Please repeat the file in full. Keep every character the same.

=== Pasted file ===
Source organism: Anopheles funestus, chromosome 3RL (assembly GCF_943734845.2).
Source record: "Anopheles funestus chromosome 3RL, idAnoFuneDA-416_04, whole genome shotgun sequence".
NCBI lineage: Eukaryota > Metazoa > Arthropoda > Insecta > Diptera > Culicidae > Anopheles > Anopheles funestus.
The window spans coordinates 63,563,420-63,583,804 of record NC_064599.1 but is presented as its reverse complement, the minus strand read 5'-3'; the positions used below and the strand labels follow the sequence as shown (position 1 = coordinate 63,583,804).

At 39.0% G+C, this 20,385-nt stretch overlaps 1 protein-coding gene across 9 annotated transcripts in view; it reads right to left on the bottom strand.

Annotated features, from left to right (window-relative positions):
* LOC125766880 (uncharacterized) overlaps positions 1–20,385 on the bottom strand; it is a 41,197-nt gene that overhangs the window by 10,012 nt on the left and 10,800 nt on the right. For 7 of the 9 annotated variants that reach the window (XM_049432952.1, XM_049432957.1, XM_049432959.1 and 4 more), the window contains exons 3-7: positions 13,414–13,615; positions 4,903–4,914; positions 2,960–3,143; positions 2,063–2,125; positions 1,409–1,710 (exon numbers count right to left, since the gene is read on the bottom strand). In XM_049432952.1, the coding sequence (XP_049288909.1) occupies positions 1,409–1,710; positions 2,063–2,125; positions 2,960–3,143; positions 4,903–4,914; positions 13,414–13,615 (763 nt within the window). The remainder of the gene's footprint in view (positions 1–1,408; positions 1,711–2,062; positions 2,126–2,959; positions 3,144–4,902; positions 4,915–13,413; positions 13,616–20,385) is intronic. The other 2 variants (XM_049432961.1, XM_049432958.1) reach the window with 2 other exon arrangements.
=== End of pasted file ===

Source organism: Anopheles funestus, chromosome 3RL (assembly GCF_943734845.2).
Source record: "Anopheles funestus chromosome 3RL, idAnoFuneDA-416_04, whole genome shotgun sequence".
NCBI lineage: Eukaryota > Metazoa > Arthropoda > Insecta > Diptera > Culicidae > Anopheles > Anopheles funestus.
The window spans coordinates 63,563,420-63,583,804 of record NC_064599.1 but is presented as its reverse complement, the minus strand read 5'-3'; the positions used below and the strand labels follow the sequence as shown (position 1 = coordinate 63,583,804).

At 39.0% G+C, this 20,385-nt stretch overlaps 1 protein-coding gene across 9 annotated transcripts in view; it reads right to left on the bottom strand.

Annotated features, from left to right (window-relative positions):
* LOC125766880 (uncharacterized) overlaps positions 1–20,385 on the bottom strand; it is a 41,197-nt gene that overhangs the window by 10,012 nt on the left and 10,800 nt on the right. For 7 of the 9 annotated variants that reach the window (XM_049432952.1, XM_049432957.1, XM_049432959.1 and 4 more), the window contains exons 3-7: positions 13,414–13,615; positions 4,903–4,914; positions 2,960–3,143; positions 2,063–2,125; positions 1,409–1,710 (exon numbers count right to left, since the gene is read on the bottom strand). In XM_049432952.1, the coding sequence (XP_049288909.1) occupies positions 1,409–1,710; positions 2,063–2,125; positions 2,960–3,143; positions 4,903–4,914; positions 13,414–13,615 (763 nt within the window). The remainder of the gene's footprint in view (positions 1–1,408; positions 1,711–2,062; positions 2,126–2,959; positions 3,144–4,902; positions 4,915–13,413; positions 13,616–20,385) is intronic. The other 2 variants (XM_049432961.1, XM_049432958.1) reach the window with 2 other exon arrangements.